Thanks for allowing me to stay home and work from my bed, in my 'jamas. I think that's totally rad and a great Christmas present. However, in the face of the 11-day transit strike back in '80, and the fact that most people don't have the balls to ask for crazy-ass raises and benefits, as well as the billions that will be lost because of the strike, I do have to second Kat from Bitch on the Street in saying "So you want to retire at 50. Who doesn't? I have to wait until I'm 62...you should too."
Thanks again, Bitches!
JAYE: "It doesn't mean anything."
Wonderfalls, episode "Muffin Buffalo"
this show kind of RULES.
...then the killer flu struck and we were screwed because we hadn't been able to afford our island compound.
please play along
everything you say
can and will be used against me
so damn it, sing with the verses,
so we can't say the words
it broke the bank, the last coin in the dark
the clink of the ice in the lees of my drink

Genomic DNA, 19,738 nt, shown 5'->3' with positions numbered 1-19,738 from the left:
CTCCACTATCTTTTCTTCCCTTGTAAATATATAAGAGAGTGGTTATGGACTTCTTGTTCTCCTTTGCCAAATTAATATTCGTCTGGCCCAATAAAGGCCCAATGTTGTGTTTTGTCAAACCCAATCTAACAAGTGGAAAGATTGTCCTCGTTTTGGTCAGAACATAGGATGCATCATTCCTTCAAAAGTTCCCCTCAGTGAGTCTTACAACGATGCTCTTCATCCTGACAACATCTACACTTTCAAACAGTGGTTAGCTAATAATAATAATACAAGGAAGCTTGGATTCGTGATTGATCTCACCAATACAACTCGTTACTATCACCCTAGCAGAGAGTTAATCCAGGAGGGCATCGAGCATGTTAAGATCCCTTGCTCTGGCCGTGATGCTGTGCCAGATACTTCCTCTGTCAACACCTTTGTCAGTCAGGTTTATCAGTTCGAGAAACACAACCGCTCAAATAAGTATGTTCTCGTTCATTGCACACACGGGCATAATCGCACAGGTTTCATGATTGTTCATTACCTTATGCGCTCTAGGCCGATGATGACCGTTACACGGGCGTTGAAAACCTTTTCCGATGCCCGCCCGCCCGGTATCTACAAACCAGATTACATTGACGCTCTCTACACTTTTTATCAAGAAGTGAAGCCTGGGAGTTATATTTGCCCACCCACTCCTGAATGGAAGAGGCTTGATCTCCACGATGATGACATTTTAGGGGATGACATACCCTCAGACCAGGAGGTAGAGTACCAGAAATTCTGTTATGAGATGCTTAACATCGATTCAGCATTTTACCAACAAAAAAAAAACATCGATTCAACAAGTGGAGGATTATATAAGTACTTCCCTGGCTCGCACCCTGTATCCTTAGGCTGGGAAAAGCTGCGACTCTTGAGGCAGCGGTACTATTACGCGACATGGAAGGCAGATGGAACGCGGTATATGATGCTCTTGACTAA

like coins in little grandma coin-purses
though even there, they fall far
all the way to the bottom
my heart is broken, it's broken
vanessa: what's that sound?
vanessa: it sounds like you're stepping on ducks
vanessa: no, wait, maybe it sounds like you're juggling ducks
tory: and i'm biting their heads off
vanessa: you'll run out of them very quickly if you do that, and have to order more
tory: they last forever if you videotape them
Rest you at the water
this is the strange classroom
where the test is being given and taken
this floor is like a ship on the sea
the light from the windows is cold
the tide is going out forever, the questions lack answers
and our teacher will not see.
my classmates are crying, sleeping, scratching their ears and their heads,
shuffling their exam papers like oversized tarot cards
but the future is elsewhere
this is the ship that crossed time
the pirates that come aboard are shot with revolvers, and slung overboard like anchors
they sink into black water-dreams
this ship crosses over minutes of sheet-rustling and pillow breath, buoyantly
deep in the heart of our vessel, where the youngest children hide, is the ice room.
if you open the porthole window, you can smell the sweetest air in the world.
drink your tea, lean out over the sea.
we are coming to a stop,
the avenue comes to an end at a red brick wall.
beyond it is a mystery, sleeping,
but it's time to get up:
when ships come to port in a paved lot -
when the dark companion evaporates -
and there's light coming in from the shutters -
from white drops of melted snow